09 September 2014

Written Reply to Parliamentary Question on Juvenile Crime Trends


Mr Christopher de Souza asked the Deputy Prime Minister and Minister for Home Affairs (a) over the last three years (i) what is the breakdown of the number of first-time juvenile offenders; (ii) what are the types of crimes which are most commonly perpetuated by juveniles; (iii) whether there has been an improvement or worsening of the juvenile crime situation; and (iv) what are the recidivism rates for juvenile offenders; (b) what are the range of sentencing options which have been meted out to first-time and repeat juvenile offenders; and (c) whether rehabilitative sentencing measures are used to reduce the rate of juvenile recidivism.

Mr Teo Chee Hean: A juvenile is defined in the Children and Young Persons Act as someone equal to or above 7 years of age, and below the age of 16 years.

Over the last three years, the number of juvenile offenders arrested has decreased by 11%, from 1,488 in 2011 to 1,323 in 2013. This is largely due to a decrease in the number of first-time juvenile offenders arrested. First-time juvenile offenders made up 74% of all juveniles arrested in 2011 and this fell slightly to 71% in 2013. They were mainly students and male, and the type of crime most commonly committed by them was theft-related.

The recidivism rate for juvenile offenders is defined as the percentage of juveniles who reoffended within three years after completing a Ministry of Social and Family Development (MSF) programme such as the Guidance Programme, the Streetwise Programme, probation, or rehabilitation in the Juvenile Homes. The recidivism rate for the most recent cohort discharged in 2009 was 18.9%. The recidivism rates for the 2008 and 2007 cohorts were 16.6% and 20.3% respectively.

MSF, AGC, State Courts and MHA work closely together to ensure that juvenile offenders are placed on the most appropriate rehabilitation programme, based on a holistic assessment of each individual’s background, circumstances and risk of re-offending. The programmes encourage offenders to take responsibility for their actions and equip them with the resources and life skills to embark on constructive lifestyles, instead of resorting to crime.
First-time, low-risk offenders are usually placed on diversionary programmes, such as the Guidance Programme or the Streetwise Programme, which have a strong focus on counselling and rehabilitation. The juvenile will be allowed to continue with his or her education while families are actively involved in supporting and helping their children stay crime-free. Higher-risk or repeat offenders are typically placed on probation or in juvenile homes so that they can benefit from more supervision and structure.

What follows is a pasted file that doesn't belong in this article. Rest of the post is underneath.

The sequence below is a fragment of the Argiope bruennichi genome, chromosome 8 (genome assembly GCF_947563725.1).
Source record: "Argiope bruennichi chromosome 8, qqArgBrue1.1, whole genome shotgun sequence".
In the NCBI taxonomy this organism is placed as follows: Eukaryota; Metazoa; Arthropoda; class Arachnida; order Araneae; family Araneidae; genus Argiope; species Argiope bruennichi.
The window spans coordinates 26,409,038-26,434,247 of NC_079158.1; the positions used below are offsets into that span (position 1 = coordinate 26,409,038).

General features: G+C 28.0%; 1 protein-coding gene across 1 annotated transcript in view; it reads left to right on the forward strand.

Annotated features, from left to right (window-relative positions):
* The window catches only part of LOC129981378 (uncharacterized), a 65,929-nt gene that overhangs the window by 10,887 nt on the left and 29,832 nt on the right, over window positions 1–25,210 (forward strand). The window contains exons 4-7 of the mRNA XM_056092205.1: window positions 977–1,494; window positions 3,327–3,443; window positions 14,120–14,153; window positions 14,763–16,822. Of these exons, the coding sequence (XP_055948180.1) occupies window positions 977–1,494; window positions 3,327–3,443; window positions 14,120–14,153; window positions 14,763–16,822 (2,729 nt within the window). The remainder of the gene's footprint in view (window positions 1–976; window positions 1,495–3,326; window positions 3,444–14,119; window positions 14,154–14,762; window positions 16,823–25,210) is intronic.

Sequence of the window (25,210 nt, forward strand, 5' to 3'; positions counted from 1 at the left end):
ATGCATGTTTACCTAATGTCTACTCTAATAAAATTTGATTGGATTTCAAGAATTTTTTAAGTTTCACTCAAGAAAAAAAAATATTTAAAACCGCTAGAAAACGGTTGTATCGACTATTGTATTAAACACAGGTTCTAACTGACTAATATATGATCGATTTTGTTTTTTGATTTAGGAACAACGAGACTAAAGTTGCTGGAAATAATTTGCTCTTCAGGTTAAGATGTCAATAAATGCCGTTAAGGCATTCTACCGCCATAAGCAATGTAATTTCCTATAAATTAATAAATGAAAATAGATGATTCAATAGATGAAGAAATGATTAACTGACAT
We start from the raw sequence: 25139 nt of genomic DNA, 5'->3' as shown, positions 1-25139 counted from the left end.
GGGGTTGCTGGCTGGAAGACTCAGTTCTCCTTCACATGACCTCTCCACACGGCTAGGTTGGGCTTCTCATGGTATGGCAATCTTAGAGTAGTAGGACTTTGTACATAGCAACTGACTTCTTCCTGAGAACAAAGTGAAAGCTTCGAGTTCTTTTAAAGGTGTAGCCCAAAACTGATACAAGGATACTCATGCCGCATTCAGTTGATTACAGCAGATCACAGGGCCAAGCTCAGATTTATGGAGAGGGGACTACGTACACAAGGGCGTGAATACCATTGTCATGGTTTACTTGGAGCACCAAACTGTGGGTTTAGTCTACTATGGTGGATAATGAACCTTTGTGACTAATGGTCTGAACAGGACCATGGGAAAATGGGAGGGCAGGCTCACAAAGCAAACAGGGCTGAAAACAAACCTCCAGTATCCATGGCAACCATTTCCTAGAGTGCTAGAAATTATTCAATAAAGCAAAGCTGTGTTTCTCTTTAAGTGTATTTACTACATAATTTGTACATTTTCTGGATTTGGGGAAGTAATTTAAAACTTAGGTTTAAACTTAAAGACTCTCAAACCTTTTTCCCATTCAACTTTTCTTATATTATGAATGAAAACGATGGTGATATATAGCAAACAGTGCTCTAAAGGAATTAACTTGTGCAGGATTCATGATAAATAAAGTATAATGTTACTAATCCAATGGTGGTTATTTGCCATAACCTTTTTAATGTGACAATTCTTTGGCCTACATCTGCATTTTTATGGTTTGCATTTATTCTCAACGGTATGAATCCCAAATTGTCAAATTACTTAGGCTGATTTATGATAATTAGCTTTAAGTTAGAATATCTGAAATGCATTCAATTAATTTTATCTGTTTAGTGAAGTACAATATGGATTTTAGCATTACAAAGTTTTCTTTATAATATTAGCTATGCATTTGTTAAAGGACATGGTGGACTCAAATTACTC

As juvenile offending is a complex issue, the Government has set up the National Committee on Youth Guidance and Rehabilitation (NYGR) to coordinate a whole-of-Government response to the issue. I chair the Committee and it has representatives from MSF, MOE, MHA, MOH, AGC and State Courts. In recent years, we have focused our efforts on upstream measures. For instance, in 2013, the Central Youth Guidance Office (CYGO) in MSF started a Parent Outreach and Support project (POSt) in secondary schools to reach out to parents of juveniles who were displaying early signs of risk. Through such dialogues, parents are able to understand how they can play their part to steer their children away from a life of crime. CYGO has also been conducting YouthGO!, a street-outreach programme where youth workers support at-risk juveniles so they will be meaningfully occupied in their studies or work and be resilient when tempted by crime. Since inception in 2011, this programme has seen almost 8,300 interactions between workers and juveniles or youths.
One of the areas we are concerned about is the attitude of the young towards drugs. Many of them may wrongly perceive drugs such as methamphetamine, cannabis or New Psychoactive Substances (NPS), which are chemically modified substances mimicking the effect of controlled drugs, to be less addictive or less dangerous. This is not true. These drugs are known to have long-term physical, social and psychological effects on abusers. Hence, the CNB works closely with schools to coordinate and implement preventive drug education to inform the young about the danger and consequences of drug abuse. The Government will do its part to educate and engage our juveniles and youths. However,the support of families and the community is critical. We all have a part to play in shaping the future of our next generation.